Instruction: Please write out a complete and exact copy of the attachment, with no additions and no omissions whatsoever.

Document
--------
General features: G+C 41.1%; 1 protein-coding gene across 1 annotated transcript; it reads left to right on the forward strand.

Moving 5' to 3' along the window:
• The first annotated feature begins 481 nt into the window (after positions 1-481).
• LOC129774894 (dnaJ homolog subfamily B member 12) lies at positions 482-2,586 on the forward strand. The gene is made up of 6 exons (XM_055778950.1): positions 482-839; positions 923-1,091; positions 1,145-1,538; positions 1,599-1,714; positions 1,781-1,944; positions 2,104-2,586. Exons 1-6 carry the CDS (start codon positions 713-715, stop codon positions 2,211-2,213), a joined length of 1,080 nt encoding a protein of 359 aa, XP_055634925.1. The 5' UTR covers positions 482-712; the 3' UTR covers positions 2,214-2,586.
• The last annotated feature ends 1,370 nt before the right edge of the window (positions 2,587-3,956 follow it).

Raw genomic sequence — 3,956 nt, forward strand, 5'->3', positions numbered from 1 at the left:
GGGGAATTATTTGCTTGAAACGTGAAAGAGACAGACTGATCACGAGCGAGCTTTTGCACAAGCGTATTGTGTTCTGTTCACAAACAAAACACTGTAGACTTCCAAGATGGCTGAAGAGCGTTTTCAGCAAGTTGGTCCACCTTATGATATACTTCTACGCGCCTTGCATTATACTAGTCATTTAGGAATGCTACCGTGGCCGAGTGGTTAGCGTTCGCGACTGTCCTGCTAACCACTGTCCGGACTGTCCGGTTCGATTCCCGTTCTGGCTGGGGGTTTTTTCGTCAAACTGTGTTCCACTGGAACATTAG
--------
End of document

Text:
General features: G+C 41.1%; 1 protein-coding gene across 1 annotated transcript; it reads left to right on the forward strand.

Moving 5' to 3' along the window:
• The first annotated feature begins 481 nt into the window (after positions 1-481).
• LOC129774894 (dnaJ homolog subfamily B member 12) lies at positions 482-2,586 on the forward strand. The gene is made up of 6 exons (XM_055778950.1): positions 482-839; positions 923-1,091; positions 1,145-1,538; positions 1,599-1,714; positions 1,781-1,944; positions 2,104-2,586. Exons 1-6 carry the CDS (start codon positions 713-715, stop codon positions 2,211-2,213), a joined length of 1,080 nt encoding a protein of 359 aa, XP_055634925.1. The 5' UTR covers positions 482-712; the 3' UTR covers positions 2,214-2,586.
• The last annotated feature ends 1,370 nt before the right edge of the window (positions 2,587-3,956 follow it).

Raw genomic sequence — 3,956 nt, forward strand, 5'->3', positions numbered from 1 at the left:
GGGGAATTATTTGCTTGAAACGTGAAAGAGACAGACTGATCACGAGCGAGCTTTTGCACAAGCGTATTGTGTTCTGTTCACAAACAAAACACTGTAGACTTCCAAGATGGCTGAAGAGCGTTTTCAGCAAGTTGGTCCACCTTATGATATACTTCTACGCGCCTTGCATTATACTAGTCATTTAGGAATGCTACCGTGGCCGAGTGGTTAGCGTTCGCGACTGTCCTGCTAACCACTGTCCGGACTGTCCGGTTCGATTCCCGTTCTGGCTGGGGGTTTTTTCGTCAAACTGTGTTCCACTGGAACATTAG